Taking pills, even if placebo, predicts better survival in heart failure

11/03/04

DURHAM, N.C. -- In findings that can not totally be explained but are sure to lead to future research, Duke Clinical Research Institute investigators have found that adherence to medical therapy, even if the medication is an inert placebo, relates to better outcomes for heart failure patients.

This finding persisted even after the researchers statistically controlled for a wide variety of patient and treatment characteristics. The researchers also said that their findings do not appear to be a statistical quirk because of the large numbers of patients involved and the length of follow-up in the clinical trial that served as the basis for their analysis.

In an international clinical trial of 7,599 heart failure patients, the researchers found that good adherence was associated with similar lower mortality rates for both the placebo and an angiotensin receptor blocker (ARB), a medication used to relax and dilate blood vessels, when compared to patients who were not as adherent. Also, good adherence was associated with lower rates of hospitalization for both placebo and active drug.

"Adherence to medications is one of the most important predictors of clinical outcomes for patients with complex diseases like heart failure," said Bradi Granger, Ph.D., who presented the results of the Duke analysis Nov. 9, 2004, at the American Heart Association's annual scientific sessions in New Orleans.

"Our finding that adherence to a placebo was an important and independent predictor of better outcomes suggests that adherence itself is a marker for other unmeasured variables that can determine outcome," Granger continued. "Understanding these factors may provide an opportunity for novel interventions, including those targeted at improving adherence."

Also known as congestive heart failure, heart failure is a condition characterized by the thickening of the walls of the heart. Over time this thickening restricts the heart's ability to pump enough blood to the body's tissues, and thereby to provide them with oxygen and nutrients. The typical heart failure patient takes an average of six different medications to control their symptoms and improve their quality of life, the researchers said.

An estimated 5 million Americans suffer from the condition, with 400,000 new cases reported each year. Half of the patients die within five years of the diagnosis, typically after repeated hospitalizations.

According to Granger, about two-thirds of all hospital admissions for heart failure are preventable and due to non-compliance in such areas as diet, close attention to symptoms and adherence to drug regimens. Since it has been known that poor adherence can limit the effectiveness of medications for heart failure patients, the researchers studied the issue in a large double-blind, randomized controlled clinical trial of the ARB candesartan.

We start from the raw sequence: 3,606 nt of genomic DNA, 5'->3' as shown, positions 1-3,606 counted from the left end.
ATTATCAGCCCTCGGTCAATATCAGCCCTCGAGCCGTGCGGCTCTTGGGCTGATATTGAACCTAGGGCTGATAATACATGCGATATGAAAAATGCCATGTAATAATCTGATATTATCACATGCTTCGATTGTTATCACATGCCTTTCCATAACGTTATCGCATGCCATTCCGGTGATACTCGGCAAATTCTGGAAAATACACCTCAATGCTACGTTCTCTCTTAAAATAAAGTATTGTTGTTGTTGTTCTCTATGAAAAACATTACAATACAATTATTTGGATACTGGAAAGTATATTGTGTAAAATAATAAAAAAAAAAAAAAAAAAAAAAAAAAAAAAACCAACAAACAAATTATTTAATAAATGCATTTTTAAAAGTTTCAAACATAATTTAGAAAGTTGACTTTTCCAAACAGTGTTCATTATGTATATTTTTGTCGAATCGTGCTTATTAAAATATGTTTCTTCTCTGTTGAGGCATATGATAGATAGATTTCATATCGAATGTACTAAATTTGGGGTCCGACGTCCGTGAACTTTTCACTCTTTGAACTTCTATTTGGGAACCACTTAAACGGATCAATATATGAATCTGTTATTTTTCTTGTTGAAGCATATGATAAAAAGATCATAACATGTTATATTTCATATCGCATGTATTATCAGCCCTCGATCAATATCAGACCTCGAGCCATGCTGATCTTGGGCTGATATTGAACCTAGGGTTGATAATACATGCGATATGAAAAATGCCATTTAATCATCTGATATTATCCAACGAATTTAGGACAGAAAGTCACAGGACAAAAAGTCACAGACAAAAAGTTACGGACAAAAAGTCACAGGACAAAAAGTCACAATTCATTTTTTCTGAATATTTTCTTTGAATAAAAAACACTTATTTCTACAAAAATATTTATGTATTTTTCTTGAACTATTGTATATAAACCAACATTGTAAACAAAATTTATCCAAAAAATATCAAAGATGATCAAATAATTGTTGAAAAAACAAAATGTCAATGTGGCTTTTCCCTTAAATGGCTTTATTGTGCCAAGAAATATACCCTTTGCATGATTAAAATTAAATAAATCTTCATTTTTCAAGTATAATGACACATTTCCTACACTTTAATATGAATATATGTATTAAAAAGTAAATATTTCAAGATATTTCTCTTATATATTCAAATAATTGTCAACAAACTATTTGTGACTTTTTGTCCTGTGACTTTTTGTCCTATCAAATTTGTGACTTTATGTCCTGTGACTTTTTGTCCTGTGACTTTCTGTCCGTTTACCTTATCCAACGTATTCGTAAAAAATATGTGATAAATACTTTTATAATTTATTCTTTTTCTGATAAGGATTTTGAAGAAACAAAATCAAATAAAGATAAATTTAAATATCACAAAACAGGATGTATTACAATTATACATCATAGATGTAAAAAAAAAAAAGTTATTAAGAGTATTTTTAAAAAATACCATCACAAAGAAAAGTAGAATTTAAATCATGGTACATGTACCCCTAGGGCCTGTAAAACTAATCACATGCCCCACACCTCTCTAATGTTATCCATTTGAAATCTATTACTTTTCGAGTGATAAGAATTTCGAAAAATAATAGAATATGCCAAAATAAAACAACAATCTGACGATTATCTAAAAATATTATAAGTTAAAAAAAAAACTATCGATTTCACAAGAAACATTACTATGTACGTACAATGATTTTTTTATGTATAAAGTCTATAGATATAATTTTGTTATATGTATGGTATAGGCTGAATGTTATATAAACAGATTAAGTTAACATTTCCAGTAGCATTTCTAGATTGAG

The five year trial, Candesartan in Heart Failure Assessment of Mortality and Morbidity (CHARM), was one of the largest such trials and had an average patient follow-up of 38 months. Adherence was measured as the proportion of time patients took at least 80 percent of the study medication.

Two earlier heart studies the Coronary Drug Project in 1980 Beta-Blockers in Heart Attack in 1982 showed similar patterns as the new Duke analysis, and according to Granger, researchers have attempted over the years without success to in explain the beneficial effects of adherence in those studies. Researchers have studied such non-medical variables as martial status, stress, education and social isolation, but could not uncover a statistical link to adherence, she said.

"The consensus is that there must be something that differentiates people who adhere from people who do not," Granger said. "We don't know why, but they are different in terms of outcome."

Even without an understanding of the reasons for this phenomenon, Granger does believe that improving adherence should help patients avoid frequent hospitalization and improve survival. Such strategies as calling or mailing reminders to patients about taking their medications, involving friends or family members their care, or simplifying the drug regimen have been shown to improve compliance, Granger said.

"These strategies can be effective, but they are expensive and labor-intensive," Granger said. "It would be helpful if we could determine what characteristics predict non-adherence, and so could target our efforts toward that population of patients."

The CHARM trial was funded by AstraZeneca, Mondal, Sweden. Granger's analysis was supported by the Duke Clinical Research Institute.

Other members of the team were Karl Sedberg and Inger Ekman, Sahlgrenska University Hospital, Goteborg, Sweden; Jan Ostergren, Karolinska Hospital, Stockholm, Sweden; Salim Yusuf, McMaster University, Hamilton, Ontario; Eric Michelson, AstraZeneca; Christopher Granger, Duke; and Marc Pfeffer, Brigham & Women's Hospital, Boston.

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